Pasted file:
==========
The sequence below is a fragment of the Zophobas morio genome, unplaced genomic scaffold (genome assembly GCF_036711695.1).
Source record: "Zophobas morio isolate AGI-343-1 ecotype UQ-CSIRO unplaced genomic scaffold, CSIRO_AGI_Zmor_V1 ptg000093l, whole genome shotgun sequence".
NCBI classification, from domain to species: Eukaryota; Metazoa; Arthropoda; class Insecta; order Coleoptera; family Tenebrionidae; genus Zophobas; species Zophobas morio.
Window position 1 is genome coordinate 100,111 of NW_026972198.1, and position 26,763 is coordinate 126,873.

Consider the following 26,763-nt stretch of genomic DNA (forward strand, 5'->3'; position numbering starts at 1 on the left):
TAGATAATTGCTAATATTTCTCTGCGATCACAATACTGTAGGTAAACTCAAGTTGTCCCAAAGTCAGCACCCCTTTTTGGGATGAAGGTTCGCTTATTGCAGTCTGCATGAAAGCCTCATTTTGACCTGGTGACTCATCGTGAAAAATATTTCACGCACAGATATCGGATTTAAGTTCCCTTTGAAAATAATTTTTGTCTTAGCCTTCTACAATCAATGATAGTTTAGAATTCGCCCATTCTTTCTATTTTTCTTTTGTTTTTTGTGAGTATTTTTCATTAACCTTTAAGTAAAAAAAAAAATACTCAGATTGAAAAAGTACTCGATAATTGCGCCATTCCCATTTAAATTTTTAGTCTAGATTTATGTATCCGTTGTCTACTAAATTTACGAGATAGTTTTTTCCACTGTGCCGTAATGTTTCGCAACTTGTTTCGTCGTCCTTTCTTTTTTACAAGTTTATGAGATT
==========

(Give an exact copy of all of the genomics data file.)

The sequence below is a fragment of the Zophobas morio genome, unplaced genomic scaffold (genome assembly GCF_036711695.1).
Source record: "Zophobas morio isolate AGI-343-1 ecotype UQ-CSIRO unplaced genomic scaffold, CSIRO_AGI_Zmor_V1 ptg000093l, whole genome shotgun sequence".
NCBI classification, from domain to species: Eukaryota; Metazoa; Arthropoda; class Insecta; order Coleoptera; family Tenebrionidae; genus Zophobas; species Zophobas morio.
Window position 1 is genome coordinate 100,111 of NW_026972198.1, and position 26,763 is coordinate 126,873.

Consider the following 26,763-nt stretch of genomic DNA (forward strand, 5'->3'; position numbering starts at 1 on the left):
TAGATAATTGCTAATATTTCTCTGCGATCACAATACTGTAGGTAAACTCAAGTTGTCCCAAAGTCAGCACCCCTTTTTGGGATGAAGGTTCGCTTATTGCAGTCTGCATGAAAGCCTCATTTTGACCTGGTGACTCATCGTGAAAAATATTTCACGCACAGATATCGGATTTAAGTTCCCTTTGAAAATAATTTTTGTCTTAGCCTTCTACAATCAATGATAGTTTAGAATTCGCCCATTCTTTCTATTTTTCTTTTGTTTTTTGTGAGTATTTTTCATTAACCTTTAAGTAAAAAAAAAAATACTCAGATTGAAAAAGTACTCGATAATTGCGCCATTCCCATTTAAATTTTTAGTCTAGATTTATGTATCCGTTGTCTACTAAATTTACGAGATAGTTTTTTCCACTGTGCCGTAATGTTTCGCAACTTGTTTCGTCGTCCTTTCTTTTTTACAAGTTTATGAGATT